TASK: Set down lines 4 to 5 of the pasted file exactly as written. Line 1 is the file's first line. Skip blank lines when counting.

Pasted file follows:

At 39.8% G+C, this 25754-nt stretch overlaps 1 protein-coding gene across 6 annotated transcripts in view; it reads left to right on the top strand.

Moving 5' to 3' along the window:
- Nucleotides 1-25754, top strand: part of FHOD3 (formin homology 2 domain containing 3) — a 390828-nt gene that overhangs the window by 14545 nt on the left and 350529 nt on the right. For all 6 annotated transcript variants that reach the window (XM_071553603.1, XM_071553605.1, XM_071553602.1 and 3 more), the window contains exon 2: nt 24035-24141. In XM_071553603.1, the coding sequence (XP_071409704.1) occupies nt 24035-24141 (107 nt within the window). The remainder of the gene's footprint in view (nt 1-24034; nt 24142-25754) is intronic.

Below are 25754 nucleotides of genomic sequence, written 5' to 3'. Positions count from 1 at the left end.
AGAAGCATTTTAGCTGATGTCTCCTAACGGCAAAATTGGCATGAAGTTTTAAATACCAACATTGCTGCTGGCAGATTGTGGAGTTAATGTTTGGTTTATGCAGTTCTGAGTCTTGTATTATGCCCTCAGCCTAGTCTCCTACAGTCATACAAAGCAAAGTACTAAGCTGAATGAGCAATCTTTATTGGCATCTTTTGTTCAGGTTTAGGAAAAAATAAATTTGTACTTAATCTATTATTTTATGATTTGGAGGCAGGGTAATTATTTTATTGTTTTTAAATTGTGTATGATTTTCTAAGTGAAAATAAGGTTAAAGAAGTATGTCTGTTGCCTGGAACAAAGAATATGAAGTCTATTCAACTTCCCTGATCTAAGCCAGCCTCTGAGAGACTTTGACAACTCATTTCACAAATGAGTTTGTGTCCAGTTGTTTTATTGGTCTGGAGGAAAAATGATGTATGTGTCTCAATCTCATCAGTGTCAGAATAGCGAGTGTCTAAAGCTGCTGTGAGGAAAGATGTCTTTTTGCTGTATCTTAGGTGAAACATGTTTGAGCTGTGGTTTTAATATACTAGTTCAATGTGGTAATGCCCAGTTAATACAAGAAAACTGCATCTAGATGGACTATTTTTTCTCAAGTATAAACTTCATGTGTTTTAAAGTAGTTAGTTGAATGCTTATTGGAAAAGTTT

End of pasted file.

Below are 25754 nucleotides of genomic sequence, written 5' to 3'. Positions count from 1 at the left end.
AGAAGCATTTTAGCTGATGTCTCCTAACGGCAAAATTGGCATGAAGTTTTAAATACCAACATTGCTGCTGGCAGATTGTGGAGTTAATGTTTGGTTTATGCAGTTCTGAGTCTTGTATTATGCCCTCAGCCTAGTCTCCTACAGTCATACAAAGCAAAGTACTAAGCTGAATGAGCAATCTTTATTGGCATCTTTTGTTCAGGTTTAGGAAAAAATAAATTTGTACTTAATCTATTATTTTATGATTTGGAGGCAGGGTAATTATTTTATTGTTTTTAAATTGTGTATGATTTTCTAAGTGAAAATAAGGTTAAAGAAGTATGTCTGTTGCCTGGAACAAAGAATATGAAGTCTATTCAACTTCCCTGATCTAAGCCAGCCTCTGAGAGACTTTGACAACTCATTTCACAAATGAGTTTGTGTCCAGTTGTTTTATTGGTCTGGAGGAAAAATGATGTATGTGTCTCAATCTCATCAGTGTCAGAATAGCGAGTGTCTAAAGCTGCTGTGAGGAAAGATGTCTTTTTGCTGTATCTTAGGTGAAACATGTTTGAGCTGTGGTTTTAATATACTAGTTCAATGTGGTAATGCCCAGTTAATACAAGAAAACTGCATCTAGATGGACTATTTTTTCTCAAGTATAAACTTCATGTGTTTTAAAGTAGTTAGTTGAATGCTTATTGGAAAAGTTT